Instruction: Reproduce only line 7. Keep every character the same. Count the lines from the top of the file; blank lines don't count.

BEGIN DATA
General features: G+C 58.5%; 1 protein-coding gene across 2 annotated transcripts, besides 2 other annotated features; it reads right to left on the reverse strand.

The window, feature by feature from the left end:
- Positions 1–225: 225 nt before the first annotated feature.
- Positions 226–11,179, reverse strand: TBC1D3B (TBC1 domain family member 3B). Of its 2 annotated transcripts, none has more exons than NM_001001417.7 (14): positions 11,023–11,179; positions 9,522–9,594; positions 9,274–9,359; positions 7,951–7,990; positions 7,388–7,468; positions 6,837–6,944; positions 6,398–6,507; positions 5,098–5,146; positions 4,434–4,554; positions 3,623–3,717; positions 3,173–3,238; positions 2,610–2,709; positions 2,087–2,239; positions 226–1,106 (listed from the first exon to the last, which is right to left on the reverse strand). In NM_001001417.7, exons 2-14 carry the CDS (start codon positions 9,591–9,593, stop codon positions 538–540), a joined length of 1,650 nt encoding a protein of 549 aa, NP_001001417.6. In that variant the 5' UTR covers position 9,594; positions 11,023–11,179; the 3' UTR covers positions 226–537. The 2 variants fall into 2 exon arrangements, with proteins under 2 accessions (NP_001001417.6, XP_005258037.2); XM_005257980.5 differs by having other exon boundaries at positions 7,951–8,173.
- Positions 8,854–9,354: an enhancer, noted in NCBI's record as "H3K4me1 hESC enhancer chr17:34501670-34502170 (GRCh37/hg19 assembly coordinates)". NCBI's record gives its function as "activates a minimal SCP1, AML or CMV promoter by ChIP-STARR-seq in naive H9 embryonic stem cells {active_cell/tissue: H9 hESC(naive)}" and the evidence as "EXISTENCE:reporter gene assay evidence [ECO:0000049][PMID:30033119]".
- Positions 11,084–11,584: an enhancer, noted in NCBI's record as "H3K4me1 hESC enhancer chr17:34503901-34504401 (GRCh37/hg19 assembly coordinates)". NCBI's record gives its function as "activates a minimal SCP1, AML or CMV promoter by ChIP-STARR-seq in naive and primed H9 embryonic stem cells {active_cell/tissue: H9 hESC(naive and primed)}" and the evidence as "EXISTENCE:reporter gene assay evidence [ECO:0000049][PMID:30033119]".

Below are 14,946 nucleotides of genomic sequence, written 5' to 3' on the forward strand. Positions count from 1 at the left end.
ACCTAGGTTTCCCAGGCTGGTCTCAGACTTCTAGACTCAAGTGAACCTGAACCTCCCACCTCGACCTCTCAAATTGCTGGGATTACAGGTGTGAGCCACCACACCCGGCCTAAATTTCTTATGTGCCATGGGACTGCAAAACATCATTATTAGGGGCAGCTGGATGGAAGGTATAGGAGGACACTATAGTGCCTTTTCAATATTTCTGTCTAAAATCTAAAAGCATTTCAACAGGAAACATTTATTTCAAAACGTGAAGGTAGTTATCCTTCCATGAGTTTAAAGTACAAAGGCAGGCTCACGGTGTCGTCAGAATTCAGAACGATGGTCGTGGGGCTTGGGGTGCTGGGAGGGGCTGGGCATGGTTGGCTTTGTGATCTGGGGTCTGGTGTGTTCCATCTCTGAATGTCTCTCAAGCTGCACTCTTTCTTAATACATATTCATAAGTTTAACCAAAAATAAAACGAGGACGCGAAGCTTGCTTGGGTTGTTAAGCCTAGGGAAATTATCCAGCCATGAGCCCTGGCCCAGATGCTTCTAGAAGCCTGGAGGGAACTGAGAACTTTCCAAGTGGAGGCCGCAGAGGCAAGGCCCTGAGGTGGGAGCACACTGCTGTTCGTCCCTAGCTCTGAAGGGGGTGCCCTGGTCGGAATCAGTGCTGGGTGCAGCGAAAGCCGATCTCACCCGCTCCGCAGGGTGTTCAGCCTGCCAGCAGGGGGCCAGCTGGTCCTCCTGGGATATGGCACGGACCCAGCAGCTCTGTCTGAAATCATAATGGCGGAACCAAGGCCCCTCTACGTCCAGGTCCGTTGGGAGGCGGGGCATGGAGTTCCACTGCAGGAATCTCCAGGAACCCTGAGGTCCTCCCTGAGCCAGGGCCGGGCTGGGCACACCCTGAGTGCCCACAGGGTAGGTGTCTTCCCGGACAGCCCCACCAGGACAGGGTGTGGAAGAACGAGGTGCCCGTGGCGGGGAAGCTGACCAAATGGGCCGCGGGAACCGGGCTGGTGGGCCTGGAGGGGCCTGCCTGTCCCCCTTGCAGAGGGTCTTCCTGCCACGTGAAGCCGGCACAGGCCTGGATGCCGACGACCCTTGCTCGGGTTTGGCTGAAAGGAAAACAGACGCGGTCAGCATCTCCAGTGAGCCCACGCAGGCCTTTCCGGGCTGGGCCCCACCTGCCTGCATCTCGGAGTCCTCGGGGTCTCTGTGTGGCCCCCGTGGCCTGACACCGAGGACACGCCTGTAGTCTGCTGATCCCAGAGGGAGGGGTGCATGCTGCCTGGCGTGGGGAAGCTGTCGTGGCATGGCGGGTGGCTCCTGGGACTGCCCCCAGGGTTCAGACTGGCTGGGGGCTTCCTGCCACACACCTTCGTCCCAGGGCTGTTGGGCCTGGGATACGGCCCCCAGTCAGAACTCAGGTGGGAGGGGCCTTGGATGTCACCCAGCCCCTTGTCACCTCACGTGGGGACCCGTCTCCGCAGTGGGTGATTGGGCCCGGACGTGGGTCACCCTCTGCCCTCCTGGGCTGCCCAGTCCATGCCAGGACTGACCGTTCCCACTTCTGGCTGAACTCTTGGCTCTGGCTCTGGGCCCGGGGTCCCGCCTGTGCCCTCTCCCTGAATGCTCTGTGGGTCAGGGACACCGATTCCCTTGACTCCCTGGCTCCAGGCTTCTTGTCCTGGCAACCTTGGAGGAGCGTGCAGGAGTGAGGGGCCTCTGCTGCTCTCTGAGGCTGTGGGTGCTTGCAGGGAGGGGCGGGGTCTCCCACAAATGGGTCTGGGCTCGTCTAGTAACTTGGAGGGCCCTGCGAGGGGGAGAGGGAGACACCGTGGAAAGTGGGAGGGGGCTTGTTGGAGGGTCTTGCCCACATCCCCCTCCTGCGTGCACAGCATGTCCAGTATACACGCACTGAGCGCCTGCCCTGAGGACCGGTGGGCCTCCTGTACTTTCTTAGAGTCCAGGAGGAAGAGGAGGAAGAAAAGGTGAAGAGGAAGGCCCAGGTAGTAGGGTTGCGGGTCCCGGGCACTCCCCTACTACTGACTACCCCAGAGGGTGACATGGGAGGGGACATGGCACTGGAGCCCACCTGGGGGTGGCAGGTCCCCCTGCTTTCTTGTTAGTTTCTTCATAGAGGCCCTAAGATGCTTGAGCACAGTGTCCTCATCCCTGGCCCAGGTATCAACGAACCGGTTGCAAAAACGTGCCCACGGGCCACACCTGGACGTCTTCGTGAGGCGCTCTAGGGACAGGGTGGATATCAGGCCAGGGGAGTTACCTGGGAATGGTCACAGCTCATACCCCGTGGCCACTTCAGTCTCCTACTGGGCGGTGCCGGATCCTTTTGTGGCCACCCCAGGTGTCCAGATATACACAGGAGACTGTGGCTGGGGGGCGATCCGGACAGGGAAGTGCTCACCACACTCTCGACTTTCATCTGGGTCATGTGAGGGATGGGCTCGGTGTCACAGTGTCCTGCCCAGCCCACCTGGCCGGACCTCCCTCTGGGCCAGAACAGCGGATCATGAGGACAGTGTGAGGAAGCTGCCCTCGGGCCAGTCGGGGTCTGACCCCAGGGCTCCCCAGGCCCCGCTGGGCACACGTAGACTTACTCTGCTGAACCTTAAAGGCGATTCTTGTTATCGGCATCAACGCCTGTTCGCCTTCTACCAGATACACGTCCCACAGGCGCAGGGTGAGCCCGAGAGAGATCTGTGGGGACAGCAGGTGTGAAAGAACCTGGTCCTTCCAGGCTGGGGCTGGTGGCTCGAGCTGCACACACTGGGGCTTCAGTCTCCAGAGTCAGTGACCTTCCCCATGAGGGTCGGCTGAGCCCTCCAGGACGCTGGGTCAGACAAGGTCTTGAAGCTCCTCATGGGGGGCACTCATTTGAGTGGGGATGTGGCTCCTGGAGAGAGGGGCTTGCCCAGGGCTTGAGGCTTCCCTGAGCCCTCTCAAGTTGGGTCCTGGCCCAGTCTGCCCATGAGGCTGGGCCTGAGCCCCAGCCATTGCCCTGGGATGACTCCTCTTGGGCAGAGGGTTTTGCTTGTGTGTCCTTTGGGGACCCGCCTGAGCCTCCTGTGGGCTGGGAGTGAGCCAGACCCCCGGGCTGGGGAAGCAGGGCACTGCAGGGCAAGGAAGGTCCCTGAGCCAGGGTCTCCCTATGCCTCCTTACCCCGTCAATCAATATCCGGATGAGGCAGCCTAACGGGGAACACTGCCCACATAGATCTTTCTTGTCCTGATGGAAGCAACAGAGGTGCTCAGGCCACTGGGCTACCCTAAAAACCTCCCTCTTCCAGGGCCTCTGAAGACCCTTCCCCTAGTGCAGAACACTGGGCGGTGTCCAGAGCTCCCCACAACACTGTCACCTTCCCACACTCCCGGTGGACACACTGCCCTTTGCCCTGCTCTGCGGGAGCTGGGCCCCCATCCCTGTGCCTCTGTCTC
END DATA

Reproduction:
Below are 14,946 nucleotides of genomic sequence, written 5' to 3' on the forward strand. Positions count from 1 at the left end.